Synopsis of The Round House by Louise Erdrich: One Sunday in the spring of 1988, a woman living on a reservation in North Dakota is attacked. The details of the crime are slow to surface as Geraldine Coutts is traumatized and reluctant to relive or reveal what happened, either to the police or to her husband, Bazil, and thirteen-year-old son, Joe. In one day, Joe's life is irrevocably transformed. He tries to heal his mother, but she will not leave her bed and slips into an abyss of solitude. Increasingly alone, Joe finds himself thrust prematurely into an adult world for which he is ill prepared.
While his father, who is a tribal judge, endeavors to wrest justice from a situation that defies his efforts, Joe becomes frustrated with the official investigation and sets out with his trusted friends, Cappy, Zack, and Angus, to get some answers of his own. Their quest takes them first to the Round House, a sacred space and place of worship for the Ojibwe. And this is only the beginning.
My two centsThe round house, a sacred meeting place for the Ojibwe, becomes the site of the violent rape of Geraldine Coutts. Traumatized, Geraldine practically shuts down. Bazil, her husband and tribal judge, and her 13-year-old son, Joe, are at a loss at how to draw her out.
As Geraldine slowly comes out her stupor, she refuses to divulge the identity of the perpetrator, fearing for her life. This sets Bazil on a quest to find out the truth, unwittingly drawing Joe into a complicated web of relationships steeped in an even more complex Native American past.
***There are books that surprise you. And there are books that will shake you to the core because of their power. This is one of them. Wow. Just wow.
This book opens thus: "Small trees had attacked my parent's house at the foundation," a foreshadowing that segues into an intense chapter of how Joe and his father, sensing that something is amiss, search for Joe's mother and discover what happened. In a mere 16 pages, I was hooked.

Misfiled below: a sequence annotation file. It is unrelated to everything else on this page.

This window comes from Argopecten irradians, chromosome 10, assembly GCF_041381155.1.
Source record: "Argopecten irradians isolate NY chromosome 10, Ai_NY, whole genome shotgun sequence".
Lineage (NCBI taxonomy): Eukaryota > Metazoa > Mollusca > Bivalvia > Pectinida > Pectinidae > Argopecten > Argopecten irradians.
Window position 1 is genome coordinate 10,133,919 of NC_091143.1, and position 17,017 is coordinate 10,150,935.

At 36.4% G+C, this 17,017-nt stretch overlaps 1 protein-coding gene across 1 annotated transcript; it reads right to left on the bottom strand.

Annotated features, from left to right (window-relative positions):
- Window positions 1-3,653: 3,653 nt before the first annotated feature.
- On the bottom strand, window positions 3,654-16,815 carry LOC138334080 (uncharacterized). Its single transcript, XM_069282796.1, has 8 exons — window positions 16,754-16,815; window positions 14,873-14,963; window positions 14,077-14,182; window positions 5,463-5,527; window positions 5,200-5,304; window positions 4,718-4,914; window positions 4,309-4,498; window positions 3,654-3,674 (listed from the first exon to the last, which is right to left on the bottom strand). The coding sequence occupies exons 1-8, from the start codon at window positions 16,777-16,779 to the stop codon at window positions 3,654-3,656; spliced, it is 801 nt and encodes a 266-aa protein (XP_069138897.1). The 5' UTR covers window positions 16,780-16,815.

What I found surprising is just how easy and uncomplicated the writing was despite the intensity and heaviness of the subject matter, I reveled in how languidly Erdrich's voice flowed and swirled and drenched me. Sidenote: I had this book in my recent readathon and I chose not to speedread this one because I couldn't, just couldn't, do that to this book.
The first person narration brings an immediacy, an extremely personal and vulnerable voice, a voice of a 13-year-old boy forced towards adulthood. It is the voice of Joe, now an adult and a lawyer, telling this story. But he speaks as he would when he was only 13 years old, but he does so unsentimentally and uncensored as the young are apt to.
I never once felt that the characters were "characters," as they were so well fleshed out that I came to believe that Joe, the people in the reservation, and these incidents were real.
This has been described as a coming-of-age story, but to reduce it to that simple and convenient phrase would be a disservice to this book. I felt this was more than it seemed because of the complexity of its themes. It is a story of paradoxes: how a traumatic event can bring a community together yet highlight the differences among them, and how seeking out justice for a wrong can result in a twisted sense of revenge.
***Verdict: Suspense, mystery, mysticism, justice and a young boy coming into his own, I found this relevant, heartbreaking and deeply moving. I loved everything about this book. This makes my favourites list for my 2013 reads. Louise Erdrich has made a fast fan out of me.
Which brings us the the sad fact that this story is rooted in reality. The afterword (p. 321) provides the context for this story: complicated laws hinder the prosecution of rape cases on reservations, that Native American women have 1 in 3 chance of being raped in their lifetime, and that majority of the perpetrators are non-Native Americans.
I was also fascinated with the historical and cultural aspects of the story. Although this takes place in contemporary times, Erdrich weaves in the lesser known and even morbid history of government with the Native American people, the attack on their religion and their way of life, and the ramifications of this history on the present. Culturally, I was fascinated with the peek into Ojibwe tradition, the folklore, and dream sequences. These come together to make the storyline robust, the characters realistic, and the morals come into razor sharp focus.
About Louise ErdrichLouise Erdrich is the author of fourteen novels, volumes of poetry, children’s books, and a memoir of early motherhood. She lives in Minnesota and is the owner of Birchbark Books, a small independent bookstore.
Check out Louise Erdrich's blog on Birchbark Books or her official Facebook page.
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I received a copy of this book from the publisher via TLC Book Tours in exchange for an honest review.